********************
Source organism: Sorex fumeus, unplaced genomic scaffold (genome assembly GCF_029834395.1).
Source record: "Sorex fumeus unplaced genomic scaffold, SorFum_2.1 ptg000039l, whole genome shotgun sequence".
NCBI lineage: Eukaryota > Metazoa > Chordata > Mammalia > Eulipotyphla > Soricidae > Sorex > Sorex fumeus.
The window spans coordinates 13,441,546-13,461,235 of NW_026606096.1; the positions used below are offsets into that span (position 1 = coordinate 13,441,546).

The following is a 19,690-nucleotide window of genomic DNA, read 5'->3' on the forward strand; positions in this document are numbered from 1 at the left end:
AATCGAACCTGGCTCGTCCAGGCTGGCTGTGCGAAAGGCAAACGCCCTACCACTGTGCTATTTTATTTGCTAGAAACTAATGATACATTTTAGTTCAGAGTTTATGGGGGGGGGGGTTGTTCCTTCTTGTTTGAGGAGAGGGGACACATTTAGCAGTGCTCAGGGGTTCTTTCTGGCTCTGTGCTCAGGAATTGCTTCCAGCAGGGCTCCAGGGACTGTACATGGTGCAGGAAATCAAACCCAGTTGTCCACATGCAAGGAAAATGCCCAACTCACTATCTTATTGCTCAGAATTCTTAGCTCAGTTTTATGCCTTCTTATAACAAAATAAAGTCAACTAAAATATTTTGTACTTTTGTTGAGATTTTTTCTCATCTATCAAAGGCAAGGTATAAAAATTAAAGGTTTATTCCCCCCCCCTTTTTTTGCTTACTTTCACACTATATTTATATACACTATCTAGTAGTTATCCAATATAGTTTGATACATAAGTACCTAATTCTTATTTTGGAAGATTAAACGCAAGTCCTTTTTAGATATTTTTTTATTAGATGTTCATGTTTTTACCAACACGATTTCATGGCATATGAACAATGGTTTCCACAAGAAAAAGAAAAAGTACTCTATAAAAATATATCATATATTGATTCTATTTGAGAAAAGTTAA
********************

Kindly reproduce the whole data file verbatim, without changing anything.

Source organism: Sorex fumeus, unplaced genomic scaffold (genome assembly GCF_029834395.1).
Source record: "Sorex fumeus unplaced genomic scaffold, SorFum_2.1 ptg000039l, whole genome shotgun sequence".
NCBI lineage: Eukaryota > Metazoa > Chordata > Mammalia > Eulipotyphla > Soricidae > Sorex > Sorex fumeus.
The window spans coordinates 13,441,546-13,461,235 of NW_026606096.1; the positions used below are offsets into that span (position 1 = coordinate 13,441,546).

The following is a 19,690-nucleotide window of genomic DNA, read 5'->3' on the forward strand; positions in this document are numbered from 1 at the left end:
AATCGAACCTGGCTCGTCCAGGCTGGCTGTGCGAAAGGCAAACGCCCTACCACTGTGCTATTTTATTTGCTAGAAACTAATGATACATTTTAGTTCAGAGTTTATGGGGGGGGGGGTTGTTCCTTCTTGTTTGAGGAGAGGGGACACATTTAGCAGTGCTCAGGGGTTCTTTCTGGCTCTGTGCTCAGGAATTGCTTCCAGCAGGGCTCCAGGGACTGTACATGGTGCAGGAAATCAAACCCAGTTGTCCACATGCAAGGAAAATGCCCAACTCACTATCTTATTGCTCAGAATTCTTAGCTCAGTTTTATGCCTTCTTATAACAAAATAAAGTCAACTAAAATATTTTGTACTTTTGTTGAGATTTTTTCTCATCTATCAAAGGCAAGGTATAAAAATTAAAGGTTTATTCCCCCCCCCTTTTTTTGCTTACTTTCACACTATATTTATATACACTATCTAGTAGTTATCCAATATAGTTTGATACATAAGTACCTAATTCTTATTTTGGAAGATTAAACGCAAGTCCTTTTTAGATATTTTTTTATTAGATGTTCATGTTTTTACCAACACGATTTCATGGCATATGAACAATGGTTTCCACAAGAAAAAGAAAAAGTACTCTATAAAAATATATCATATATTGATTCTATTTGAGAAAAGTTAA